Purchasing Prestige For the UAE

Jasem Alzaabi

As of March 2013, six international universities have begun operating campuses in the United Arab Emirates. NYU Abu Dhabi was one of them, inaugurated in 2010 as part of John Sexton’s plan of creating the “first truly global research university.” The campus is located on Saadiyat Island, a cultural hub in Abu Dhabi touted as “a cultural cornerstone where east meets west.” And the island houses not only NYUAD, but also branches of the Louvre and the Guggenheim museums. Just across the island, a satellite campus of the Cleveland Clinic has opened its doors to patients. Driving around this part of Abu Dhabi, which is just a short drive away from downtown, it can be genuinely hard to tell that you are still in an Arab country.

Over the past few years, there has been a sharp spike in investment to attract western brands to invest in Abu Dhabi’s culture, education, technology and medicine sectors — made evident by the establishment of Saadiyat Island in Abu Dhabi and Dubai’s famous Internet and Healthcare cities. These sectored parts of the UAE have been allocated investment capital — and plots of land — to attract well-established foreign brands to open up satellite locations in the UAE.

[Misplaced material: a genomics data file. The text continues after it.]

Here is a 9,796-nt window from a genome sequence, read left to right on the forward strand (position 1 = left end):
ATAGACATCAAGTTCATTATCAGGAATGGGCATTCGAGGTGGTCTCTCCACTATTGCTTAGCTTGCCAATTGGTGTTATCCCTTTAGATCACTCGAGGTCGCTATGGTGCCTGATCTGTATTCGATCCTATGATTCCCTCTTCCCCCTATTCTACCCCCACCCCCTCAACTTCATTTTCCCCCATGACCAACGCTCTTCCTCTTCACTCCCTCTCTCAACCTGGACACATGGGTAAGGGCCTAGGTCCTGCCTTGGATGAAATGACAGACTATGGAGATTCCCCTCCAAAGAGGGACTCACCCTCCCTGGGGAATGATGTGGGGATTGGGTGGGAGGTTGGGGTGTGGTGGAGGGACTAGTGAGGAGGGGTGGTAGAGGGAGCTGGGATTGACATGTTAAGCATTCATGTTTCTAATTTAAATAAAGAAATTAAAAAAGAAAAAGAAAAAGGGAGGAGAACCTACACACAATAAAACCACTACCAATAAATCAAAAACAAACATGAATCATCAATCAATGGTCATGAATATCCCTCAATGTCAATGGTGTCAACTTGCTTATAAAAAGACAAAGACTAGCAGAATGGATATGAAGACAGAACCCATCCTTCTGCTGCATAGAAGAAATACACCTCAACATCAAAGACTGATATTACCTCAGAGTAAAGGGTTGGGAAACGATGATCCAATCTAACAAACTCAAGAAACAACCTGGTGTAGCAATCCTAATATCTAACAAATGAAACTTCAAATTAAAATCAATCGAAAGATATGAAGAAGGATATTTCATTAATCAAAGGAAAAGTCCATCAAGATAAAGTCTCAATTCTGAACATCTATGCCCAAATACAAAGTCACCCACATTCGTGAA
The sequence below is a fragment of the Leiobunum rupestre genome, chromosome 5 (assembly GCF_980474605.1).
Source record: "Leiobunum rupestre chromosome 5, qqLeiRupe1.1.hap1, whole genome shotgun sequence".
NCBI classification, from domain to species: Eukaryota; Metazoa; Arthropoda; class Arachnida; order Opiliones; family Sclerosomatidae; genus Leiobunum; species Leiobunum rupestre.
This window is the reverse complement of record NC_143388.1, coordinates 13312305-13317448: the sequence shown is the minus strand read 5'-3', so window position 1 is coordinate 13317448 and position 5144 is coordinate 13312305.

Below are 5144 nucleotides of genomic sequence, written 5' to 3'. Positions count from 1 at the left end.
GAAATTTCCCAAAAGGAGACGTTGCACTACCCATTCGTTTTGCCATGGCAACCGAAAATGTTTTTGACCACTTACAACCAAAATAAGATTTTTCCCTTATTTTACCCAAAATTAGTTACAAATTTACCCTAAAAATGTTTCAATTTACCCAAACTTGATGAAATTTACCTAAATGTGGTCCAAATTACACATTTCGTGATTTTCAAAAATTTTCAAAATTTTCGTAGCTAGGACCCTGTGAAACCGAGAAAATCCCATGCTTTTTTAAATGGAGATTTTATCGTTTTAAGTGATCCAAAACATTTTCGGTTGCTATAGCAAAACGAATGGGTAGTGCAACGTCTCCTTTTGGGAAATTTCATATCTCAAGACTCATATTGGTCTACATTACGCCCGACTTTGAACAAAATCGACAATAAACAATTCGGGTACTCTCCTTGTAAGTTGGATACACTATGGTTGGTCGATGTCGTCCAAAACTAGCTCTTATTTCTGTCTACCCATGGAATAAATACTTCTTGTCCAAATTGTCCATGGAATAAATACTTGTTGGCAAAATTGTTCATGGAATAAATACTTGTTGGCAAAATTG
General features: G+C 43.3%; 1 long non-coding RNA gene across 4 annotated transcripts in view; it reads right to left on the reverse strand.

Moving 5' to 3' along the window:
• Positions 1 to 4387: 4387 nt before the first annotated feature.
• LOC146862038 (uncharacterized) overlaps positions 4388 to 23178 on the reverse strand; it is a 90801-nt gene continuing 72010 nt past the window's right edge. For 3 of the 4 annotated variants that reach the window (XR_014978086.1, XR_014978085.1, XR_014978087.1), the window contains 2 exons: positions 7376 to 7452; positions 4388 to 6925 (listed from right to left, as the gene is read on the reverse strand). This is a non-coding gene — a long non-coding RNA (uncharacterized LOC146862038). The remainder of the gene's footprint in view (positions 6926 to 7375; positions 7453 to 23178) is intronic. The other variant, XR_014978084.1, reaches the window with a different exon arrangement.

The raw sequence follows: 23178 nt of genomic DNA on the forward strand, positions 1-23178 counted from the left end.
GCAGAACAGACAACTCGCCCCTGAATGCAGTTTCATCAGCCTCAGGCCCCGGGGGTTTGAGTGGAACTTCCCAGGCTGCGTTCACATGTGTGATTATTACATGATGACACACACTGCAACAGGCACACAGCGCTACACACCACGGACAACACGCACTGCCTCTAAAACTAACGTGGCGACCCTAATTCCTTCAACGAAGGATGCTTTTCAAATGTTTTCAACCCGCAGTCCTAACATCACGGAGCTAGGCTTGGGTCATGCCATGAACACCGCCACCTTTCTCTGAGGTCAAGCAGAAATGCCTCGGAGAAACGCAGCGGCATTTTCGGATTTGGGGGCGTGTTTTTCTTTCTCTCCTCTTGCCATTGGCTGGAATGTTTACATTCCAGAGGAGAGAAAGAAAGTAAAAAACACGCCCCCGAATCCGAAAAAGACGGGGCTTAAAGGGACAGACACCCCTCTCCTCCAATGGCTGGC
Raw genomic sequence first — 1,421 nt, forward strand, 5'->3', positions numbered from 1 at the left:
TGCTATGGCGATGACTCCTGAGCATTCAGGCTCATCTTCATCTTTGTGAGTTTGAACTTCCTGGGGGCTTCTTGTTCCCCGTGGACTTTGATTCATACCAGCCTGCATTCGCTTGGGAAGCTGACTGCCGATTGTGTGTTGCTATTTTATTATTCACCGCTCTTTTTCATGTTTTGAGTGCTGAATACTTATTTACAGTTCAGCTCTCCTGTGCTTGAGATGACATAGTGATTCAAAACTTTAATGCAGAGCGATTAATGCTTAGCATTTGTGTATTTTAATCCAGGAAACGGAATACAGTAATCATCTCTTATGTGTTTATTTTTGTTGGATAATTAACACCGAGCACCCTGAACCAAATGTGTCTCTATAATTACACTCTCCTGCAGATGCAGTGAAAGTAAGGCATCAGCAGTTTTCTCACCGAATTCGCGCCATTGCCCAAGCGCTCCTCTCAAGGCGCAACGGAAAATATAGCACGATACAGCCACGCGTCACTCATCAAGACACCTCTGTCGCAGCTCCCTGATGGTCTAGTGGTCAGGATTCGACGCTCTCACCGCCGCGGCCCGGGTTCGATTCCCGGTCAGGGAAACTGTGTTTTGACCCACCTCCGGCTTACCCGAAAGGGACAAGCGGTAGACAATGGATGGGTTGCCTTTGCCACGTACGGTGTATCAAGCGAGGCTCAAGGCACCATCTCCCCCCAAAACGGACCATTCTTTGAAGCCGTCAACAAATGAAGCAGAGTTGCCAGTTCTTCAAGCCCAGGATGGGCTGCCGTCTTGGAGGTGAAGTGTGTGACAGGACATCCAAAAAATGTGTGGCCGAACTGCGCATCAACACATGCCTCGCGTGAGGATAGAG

This is all part of the country’s broad national agenda to strengthen its soft power, as it endeavors to use cultural and economic tools rather than employing forceful coercion to persuade other nations into cooperation.

This sentiment was best explained by Zaki Anwar Nusseibeh, the Minister of State, who said, “It is no longer sufficient to have military or economic power if you are not able to share your values. Exchange — this is what soft power is about.” Nusseibeh went on to explain that opening a branch of the Louvre in the Middle East was a way to “counter the tensions in the region,” which seems more like the mission statement of a political campaign rather than that of a museum.

It is the wrong approach for the UAE to take in international diplomacy to invest so heavily in foreign entities. It has cost the nation over $400 million to rent the brand name of the renowned Louvre for 30 years and the UAE will eventually pay over $1 billion to the French government for the museum’s Abu Dhabi outpost. Meanwhile, in the case of NYUAD, Mubadala, the state-owned investment company, has paid upwards of $1 billion.

These huge sums don’t go to the local organizations that often struggle to receive funding. At the same time that the UAE government was subsidizing NYUAD, Masdar, the UAE’s leading graduate research university, was forced into a merger with Khalifa University and The Petroleum Institute to remain competitive and financially solvent within the region. Instead of investing into these local organizations, these huge sums of money went to foreign entities. All this investment in Western institutions essentially amounts to the purchase of prestige, which is detrimental and fails both parties of the exchange. Simply by existing in the UAE, foreign organizations like NYUAD and the Louvre are diverting state funds away from national organizations in their respective sectors. It is also worth noting that UAE locals make up around roughly 15 percent of the total student population — in the case of NYUAD, the government is spending so much to be educating so few of their own people.